The Young Lives longitudinal study found similar gender gaps in adolescent self-reported agency and self-efficacy – and that when these did not manifest in the second half of adolescence (15–19 years), they had developed by early adulthood (22 years). In Nigeria, the UK Department for International Development (DFID)’s Voices for Change initiative harnessed youth and women’s voices to contribute to change, but deliberately targeted better-educated and better-off young people.

Gender and Adolescence: Global Evidence (GAGE), a longitudinal study following the lives of 18,000 adolescents, is collecting survey data and qualitative evidence on adolescents’ mobility, access to information and say in decisions (on education, work, relationships, sexual and reproductive health and marriage). We are also investigating adolescent and caregiver perceptions of gender norms that affect adolescent decision-making, as well as opportunities to develop collective capabilities through civic participation.

Evidence from our participatory research groups with adolescent girls with disabilities, those who were married as children or who are displaced or living as refugees – and who are usually overlooked – provides an especially rich picture, capturing the nuances of the opportunities and challenges facing these disadvantaged young people. It also gives insights into what support mechanisms would be most conducive in advancing adolescents’ voices, in their own communities and more widely.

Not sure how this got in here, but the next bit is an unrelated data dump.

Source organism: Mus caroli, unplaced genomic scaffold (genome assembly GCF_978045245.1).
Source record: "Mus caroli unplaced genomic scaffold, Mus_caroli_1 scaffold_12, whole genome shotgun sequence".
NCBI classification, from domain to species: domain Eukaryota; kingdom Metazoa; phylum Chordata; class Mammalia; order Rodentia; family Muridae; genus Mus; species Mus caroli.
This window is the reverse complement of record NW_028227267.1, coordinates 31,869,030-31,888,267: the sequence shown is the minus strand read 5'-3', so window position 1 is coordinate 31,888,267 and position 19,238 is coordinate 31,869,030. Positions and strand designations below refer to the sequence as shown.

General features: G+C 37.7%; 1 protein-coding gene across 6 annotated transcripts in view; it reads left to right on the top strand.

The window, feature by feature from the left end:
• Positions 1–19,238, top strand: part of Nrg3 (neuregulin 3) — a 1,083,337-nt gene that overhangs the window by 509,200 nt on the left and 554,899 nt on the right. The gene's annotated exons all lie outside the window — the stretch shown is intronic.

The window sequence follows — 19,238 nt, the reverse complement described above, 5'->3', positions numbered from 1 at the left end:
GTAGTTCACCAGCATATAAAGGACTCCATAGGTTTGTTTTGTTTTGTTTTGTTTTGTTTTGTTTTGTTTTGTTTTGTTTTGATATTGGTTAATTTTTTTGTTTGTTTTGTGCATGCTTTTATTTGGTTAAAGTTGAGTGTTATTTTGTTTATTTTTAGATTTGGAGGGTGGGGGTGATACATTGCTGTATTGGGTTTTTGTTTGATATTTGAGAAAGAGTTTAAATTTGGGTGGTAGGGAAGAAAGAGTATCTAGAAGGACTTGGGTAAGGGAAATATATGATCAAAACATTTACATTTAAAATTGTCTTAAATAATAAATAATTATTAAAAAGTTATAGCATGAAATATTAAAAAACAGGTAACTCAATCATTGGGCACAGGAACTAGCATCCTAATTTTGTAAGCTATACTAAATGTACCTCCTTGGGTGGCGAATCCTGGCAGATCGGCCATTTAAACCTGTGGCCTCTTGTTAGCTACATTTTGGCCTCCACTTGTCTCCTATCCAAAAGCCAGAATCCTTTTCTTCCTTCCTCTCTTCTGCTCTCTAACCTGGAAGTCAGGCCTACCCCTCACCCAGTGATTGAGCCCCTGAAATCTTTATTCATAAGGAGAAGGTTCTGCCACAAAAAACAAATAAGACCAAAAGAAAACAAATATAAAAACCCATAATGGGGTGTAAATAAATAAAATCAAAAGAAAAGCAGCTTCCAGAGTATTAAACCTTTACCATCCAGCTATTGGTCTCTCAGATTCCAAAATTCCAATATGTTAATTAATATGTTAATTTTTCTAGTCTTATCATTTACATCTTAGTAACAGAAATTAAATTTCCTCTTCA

An agenda for action

As we review the commitments to girls at Beijing+25 and five years into the SDGs, we need to champion a strategic and bold agenda for change – one that puts adolescent girls’ voices centre stage – to persuade world leaders to:

  • Ramp up investments in a costed minimum package for all girls in LMICs that includes not just academic learning but also opportunities to develop voice and leadership skills – in and out of school (for instance, providing safe spaces, civic participation or volunteering initiatives and funding for girls’ collectives or mixed-sex social innovation labs). Girls should be able to make important decisions – about their relationships, marriage, parenthood, decent work – and have access to justice when these rights are violated.
     
  • Implement complementary initiatives to shift discriminatory gender norms by talking to communities and traditional and religious leaders to explore what arguments resonate, and provide incentives (such as cash transfers or scholarships) to drive behavioural change.
     
  • Invest in standardised indicators to measure adolescent voice and agency, and routine collection, analysis and dissemination of mixed-methods data to assess progress over time (as per SDG 5, on gender equality and empowerment, and SDG 16.7, on ensuring responsive, inclusive, participatory and representative decision-making at all levels).
This is an output of the following project: Blog series: Beijing +25 and the road ahead for gender parity

Authors

Nicola Jones
Principal Research Fellow
Nicola is the Director of the DFID-funded nine-year global mixed methods Gender and Adolescence: [...]